Creation Museum

One Sunday, minutes after leaving church, I experienced a revelation: at 10, I discovered that everyone is not the same. A girl, Helena, from the congregation had read during the service that morning. She was my age, well–educated, British. As she read, I heard words come out wrong and backwards and sometimes just not at all.

I don't remember what Helena wore that day. I imagine that she stood at the lecturn in patent leather shoes and knee–high socks, like a Catholic schoolgirl, although it was an Episcopalian church. She was blond, I know, but not the cherubic golden kind of blonde, nor the sickly shut–in kind. Her blondeness was the kind that comes with semi–transparent skin, and permanently flushed cheeks. She owned a bird with clipped wings. His delicately ornamental birdcage seemed like something from Kate Chopin.

After the service, I told Helena how funny she had been. I had never thought to mess up the readings and change the sentences around. Perhaps I was nascently preparing for my high school years, when I would find religion itself amusing.

Child pageant portrait

Then, without any idea of why, I was being berated. Helena's mother, who isn't even a shape in my memory, just an association with shame, came bearing down on me and my mother. Of course the crass American girl would make fun of her daughter's dyslexia! Why had she ever let us into her home? Helena was inconsolable, tears threatening to never stop!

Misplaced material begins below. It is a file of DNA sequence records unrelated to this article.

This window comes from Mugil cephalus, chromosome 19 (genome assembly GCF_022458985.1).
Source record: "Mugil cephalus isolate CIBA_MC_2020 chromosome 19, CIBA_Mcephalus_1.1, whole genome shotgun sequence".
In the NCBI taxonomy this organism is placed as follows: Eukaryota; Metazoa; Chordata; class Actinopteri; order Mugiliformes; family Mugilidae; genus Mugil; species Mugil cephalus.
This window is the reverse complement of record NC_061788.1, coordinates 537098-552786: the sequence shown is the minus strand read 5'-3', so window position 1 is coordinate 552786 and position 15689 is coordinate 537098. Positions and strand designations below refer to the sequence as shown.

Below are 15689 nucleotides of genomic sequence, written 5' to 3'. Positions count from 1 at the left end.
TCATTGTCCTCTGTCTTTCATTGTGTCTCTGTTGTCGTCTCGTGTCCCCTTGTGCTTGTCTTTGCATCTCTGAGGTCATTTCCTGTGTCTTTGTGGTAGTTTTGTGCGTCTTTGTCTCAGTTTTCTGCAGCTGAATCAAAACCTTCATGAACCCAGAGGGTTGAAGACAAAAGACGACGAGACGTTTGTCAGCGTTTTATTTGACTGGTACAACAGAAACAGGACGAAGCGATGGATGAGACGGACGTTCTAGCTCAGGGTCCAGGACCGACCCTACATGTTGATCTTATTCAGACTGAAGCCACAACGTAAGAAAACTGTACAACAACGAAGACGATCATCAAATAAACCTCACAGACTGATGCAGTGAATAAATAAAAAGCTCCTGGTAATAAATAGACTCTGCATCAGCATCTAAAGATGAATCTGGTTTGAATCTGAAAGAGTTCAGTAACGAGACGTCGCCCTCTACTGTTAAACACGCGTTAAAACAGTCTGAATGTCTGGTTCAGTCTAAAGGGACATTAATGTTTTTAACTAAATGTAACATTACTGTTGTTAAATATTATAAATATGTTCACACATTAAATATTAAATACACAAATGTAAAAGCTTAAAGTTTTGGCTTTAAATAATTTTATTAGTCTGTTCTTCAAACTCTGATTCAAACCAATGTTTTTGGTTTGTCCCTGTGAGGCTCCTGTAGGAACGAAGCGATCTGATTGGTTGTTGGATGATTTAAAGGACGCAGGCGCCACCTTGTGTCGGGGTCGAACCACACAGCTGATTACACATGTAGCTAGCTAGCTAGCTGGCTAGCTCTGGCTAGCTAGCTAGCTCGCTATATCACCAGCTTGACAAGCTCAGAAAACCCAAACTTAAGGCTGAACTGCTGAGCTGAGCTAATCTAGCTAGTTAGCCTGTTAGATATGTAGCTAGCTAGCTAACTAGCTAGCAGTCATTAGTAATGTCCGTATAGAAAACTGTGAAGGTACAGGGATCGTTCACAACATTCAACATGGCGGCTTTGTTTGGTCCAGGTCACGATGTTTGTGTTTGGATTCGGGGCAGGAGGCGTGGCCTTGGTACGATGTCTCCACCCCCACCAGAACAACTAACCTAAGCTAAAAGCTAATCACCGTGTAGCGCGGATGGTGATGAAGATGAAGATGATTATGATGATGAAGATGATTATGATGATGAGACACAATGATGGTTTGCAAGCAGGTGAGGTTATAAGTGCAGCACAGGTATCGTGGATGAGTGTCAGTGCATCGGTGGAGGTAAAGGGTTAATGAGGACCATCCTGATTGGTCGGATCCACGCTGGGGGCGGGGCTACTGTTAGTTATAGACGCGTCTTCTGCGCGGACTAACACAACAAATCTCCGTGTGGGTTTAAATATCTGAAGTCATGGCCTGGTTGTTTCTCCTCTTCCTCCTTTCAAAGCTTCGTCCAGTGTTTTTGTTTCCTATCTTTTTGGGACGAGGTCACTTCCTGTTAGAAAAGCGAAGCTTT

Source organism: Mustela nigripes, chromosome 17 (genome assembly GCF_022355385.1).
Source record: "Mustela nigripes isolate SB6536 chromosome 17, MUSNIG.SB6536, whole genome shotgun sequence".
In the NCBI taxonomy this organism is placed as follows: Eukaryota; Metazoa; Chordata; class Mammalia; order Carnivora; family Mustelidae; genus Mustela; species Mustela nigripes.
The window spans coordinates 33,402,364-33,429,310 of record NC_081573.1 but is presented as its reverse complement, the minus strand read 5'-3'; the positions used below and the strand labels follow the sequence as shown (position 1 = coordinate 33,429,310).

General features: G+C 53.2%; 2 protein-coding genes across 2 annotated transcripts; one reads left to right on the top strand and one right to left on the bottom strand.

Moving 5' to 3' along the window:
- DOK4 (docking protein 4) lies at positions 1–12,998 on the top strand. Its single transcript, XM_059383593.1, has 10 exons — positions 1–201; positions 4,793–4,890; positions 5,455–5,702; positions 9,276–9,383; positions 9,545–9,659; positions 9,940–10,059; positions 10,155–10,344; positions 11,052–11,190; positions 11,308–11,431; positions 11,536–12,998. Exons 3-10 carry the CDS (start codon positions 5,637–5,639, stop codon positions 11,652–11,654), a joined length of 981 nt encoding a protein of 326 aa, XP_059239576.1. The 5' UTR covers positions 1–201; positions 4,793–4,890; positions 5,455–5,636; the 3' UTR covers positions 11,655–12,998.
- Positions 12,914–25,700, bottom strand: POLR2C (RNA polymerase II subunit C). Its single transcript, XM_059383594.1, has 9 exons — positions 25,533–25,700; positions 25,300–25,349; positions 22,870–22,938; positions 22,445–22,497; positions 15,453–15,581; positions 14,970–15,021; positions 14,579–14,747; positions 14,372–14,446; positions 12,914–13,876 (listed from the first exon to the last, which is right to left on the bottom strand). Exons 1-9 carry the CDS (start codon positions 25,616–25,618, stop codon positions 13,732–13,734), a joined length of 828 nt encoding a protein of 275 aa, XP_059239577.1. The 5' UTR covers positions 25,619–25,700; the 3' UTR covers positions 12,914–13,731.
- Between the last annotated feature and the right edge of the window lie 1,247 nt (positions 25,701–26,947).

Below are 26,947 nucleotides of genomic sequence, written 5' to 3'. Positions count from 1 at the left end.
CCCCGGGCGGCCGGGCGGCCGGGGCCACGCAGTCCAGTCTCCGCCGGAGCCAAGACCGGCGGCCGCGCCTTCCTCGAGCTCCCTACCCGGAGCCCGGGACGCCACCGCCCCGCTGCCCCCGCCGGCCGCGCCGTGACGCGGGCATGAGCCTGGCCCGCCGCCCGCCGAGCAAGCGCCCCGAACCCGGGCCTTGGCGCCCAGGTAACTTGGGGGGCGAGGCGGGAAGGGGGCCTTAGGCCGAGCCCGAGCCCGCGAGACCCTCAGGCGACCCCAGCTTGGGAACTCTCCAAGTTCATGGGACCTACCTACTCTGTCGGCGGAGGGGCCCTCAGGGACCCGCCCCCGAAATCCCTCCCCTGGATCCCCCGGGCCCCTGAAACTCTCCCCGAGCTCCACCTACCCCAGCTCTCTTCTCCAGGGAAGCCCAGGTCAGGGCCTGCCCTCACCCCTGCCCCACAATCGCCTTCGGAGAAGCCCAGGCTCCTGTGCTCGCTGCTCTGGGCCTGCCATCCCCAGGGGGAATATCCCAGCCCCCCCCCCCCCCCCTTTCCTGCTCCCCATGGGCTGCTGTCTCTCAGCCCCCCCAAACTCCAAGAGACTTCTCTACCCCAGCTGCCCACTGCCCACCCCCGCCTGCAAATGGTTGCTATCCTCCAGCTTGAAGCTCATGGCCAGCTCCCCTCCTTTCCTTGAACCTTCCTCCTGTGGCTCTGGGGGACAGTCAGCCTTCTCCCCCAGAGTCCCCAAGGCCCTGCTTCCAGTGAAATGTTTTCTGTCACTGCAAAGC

Mostly I remember this revelation from the story being retold later. My mother defended me, and my father ranted later at home. Or maybe they didn't—memories mostly stick around for me in still shots. I do remember, though, the realization, the revelation. I thought she was being funny because I couldn't imagine any other reason for her to look foolish in front of others. I had no meaningful experience yet with looking or feeling the fool for reasons out of my control. I learned that Sunday, that people can be embarrassed in public, that they cannot always avoid it, and that I should not call attention to it. Perhaps the lesson I carry most, though, is that pairing of embarrassment and guilt. Guilt is never a private affair. Just as embarrassment requires an audience, guilt requires a victim.